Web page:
This is a crucial point since the contentious issues hinged on this particular decision. For petitioners, the decision did not rule on the reinstatement aspect they had been questioning nor on their entitlement to their salaries as payroll-reinstated employees. Whereas for PSVSIA, the modification of the award of the Labor Arbiter was in fact the ruling on the issue, which petitioners should have appealed.

A cursory examination of the 9 July 1993 NLRC decision readily shows that the grant of three (3) years' back wages entitled petitioners to a relatively smaller monetary award than if they were to be paid their payroll back wages which could be reckoned from the promulgation of the Labor Arbiter's decision ordering petitioners' reinstatement up to either the finality of the NLRC decision or their actual reinstatement. In other words, the two (2) reliefs would bring about divergent effects on the economic condition of petitioners. The fact that private respondent PSVSIA chose to limit the award of back wages to three (3) years demonstrates its preference over the other relief, i.e., grant of payroll back wages. Moreover, as correctly observed by PSVSIA, the 9 July 1993 decision of the NLRC has become final and executory, and petitioners are now barred from resurrecting the back wages issue which had lapsed to finality.

We note that neither a motion for reconsideration nor appeal was ever taken by petitioners on this point. This procedural lapse is fatal. It is an established principle that a final and executory decision cannot be altered nor amended by any tribunal except where a supervening cause transpires which renders its execution unjust or impossible, or in cases of special and exceptional nature, where it becomes imperative in the higher interest of justice to direct the suspension of its execution. No discernible supervening cause nor exceptional circumstance obtains in this case to prevent its execution.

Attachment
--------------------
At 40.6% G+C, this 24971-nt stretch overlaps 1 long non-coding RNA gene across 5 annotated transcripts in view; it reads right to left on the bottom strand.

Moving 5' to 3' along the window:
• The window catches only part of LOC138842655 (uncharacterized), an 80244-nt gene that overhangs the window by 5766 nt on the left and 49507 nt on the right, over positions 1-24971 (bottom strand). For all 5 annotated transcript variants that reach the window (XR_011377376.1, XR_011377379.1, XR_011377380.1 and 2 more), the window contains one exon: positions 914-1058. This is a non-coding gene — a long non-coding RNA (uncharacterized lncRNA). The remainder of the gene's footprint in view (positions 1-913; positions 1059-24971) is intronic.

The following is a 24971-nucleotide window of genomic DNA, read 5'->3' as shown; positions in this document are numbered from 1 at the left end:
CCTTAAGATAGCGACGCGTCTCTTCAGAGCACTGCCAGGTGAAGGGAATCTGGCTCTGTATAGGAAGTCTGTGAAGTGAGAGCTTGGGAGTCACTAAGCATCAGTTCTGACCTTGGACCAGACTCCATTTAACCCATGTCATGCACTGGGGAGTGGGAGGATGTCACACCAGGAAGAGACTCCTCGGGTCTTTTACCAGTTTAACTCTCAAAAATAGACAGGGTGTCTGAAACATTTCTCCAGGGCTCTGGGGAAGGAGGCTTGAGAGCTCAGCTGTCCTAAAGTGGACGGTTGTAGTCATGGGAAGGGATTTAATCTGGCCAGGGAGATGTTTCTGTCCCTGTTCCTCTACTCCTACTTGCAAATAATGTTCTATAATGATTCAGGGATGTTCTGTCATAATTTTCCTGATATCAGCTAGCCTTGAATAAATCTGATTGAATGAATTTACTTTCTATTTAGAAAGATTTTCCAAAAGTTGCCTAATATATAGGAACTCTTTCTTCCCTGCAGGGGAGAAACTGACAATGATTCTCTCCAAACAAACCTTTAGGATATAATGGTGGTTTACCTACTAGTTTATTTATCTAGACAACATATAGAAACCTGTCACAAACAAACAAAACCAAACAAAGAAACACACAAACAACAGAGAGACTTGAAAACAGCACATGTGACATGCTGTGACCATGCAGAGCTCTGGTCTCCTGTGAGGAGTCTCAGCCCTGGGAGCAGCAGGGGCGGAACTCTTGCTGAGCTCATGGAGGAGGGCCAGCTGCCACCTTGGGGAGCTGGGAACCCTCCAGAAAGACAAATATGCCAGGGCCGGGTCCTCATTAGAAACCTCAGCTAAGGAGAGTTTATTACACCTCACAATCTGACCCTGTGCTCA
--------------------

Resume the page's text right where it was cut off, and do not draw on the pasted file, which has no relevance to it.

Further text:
Equally significant is the fact that petitioners actively participated in the enforcement of the execution by garnishing the supersedeas bond and the bank deposits of PSVSIA. The record shows that on 8 August 1995 the Labor Arbiter issued an order by virtue of which the Research and Information Unit of the NLRC prepared a computation showing the back wages due petitioners for three (3) years. Inarguably, petitioners not only assented to the computation made when they did not object thereto but even filed a motion to release the remaining balance amounting to P398,600.00 still in the hands of the NLRC to fully satisfy the judgment awards.

There is likewise no cogent reason for us to disbelieve the binding effect of the Joint Manifestation dated 29 September 1995 executed by Atty. Jose Pascua, counsel for petitioners, together with PSVSIA, stating among others that "further garnishments on respondent's (PSVSIA) bank account are no longer appropriate and necessary." This after amounts had been released from the account of PSVSIA in order to satisfy the judgment order. Petitioners cannot now claim that they have remained unpaid, especially considering that they have already received the judgment award.

WHEREFORE, the petition is DISMISSED. The assailed Resolution of public respondent National Labor Relations Commission dated 13 March 1997 which dismissed the appeal of petitioners from the order of the Labor Arbiter denying their application for an alias writ of execution, as well as its assailed Order dated 5 August 1997, is AFFIRMED. Costs against petitioners.


Mendoza, Buena, and De Leon, Jr., JJ., concur.

Quisumbing, J., no part.

[1] Docketed as NLRC-NCR Case No. 00-06-02904-89.

[2] Ibid.

[3] Docketed as NLRC-NCR Case No. 00-02-01043-90.

[4] Rollo, p. 15.

[5] Decision penned by Labor Arbiter Jose G. De Vera, NLRC-NCR; id., pp. 13-22.

[6] Id., p. 35.

[7] Id., p. 36.

[8] Id., p. 41-43.

[9] Id., pp. 23-31.

[10] Id., pp. 32-34.

[11] Id., p. 97.

[12] Id., p. 29.

[13] Id., pp. 38-46.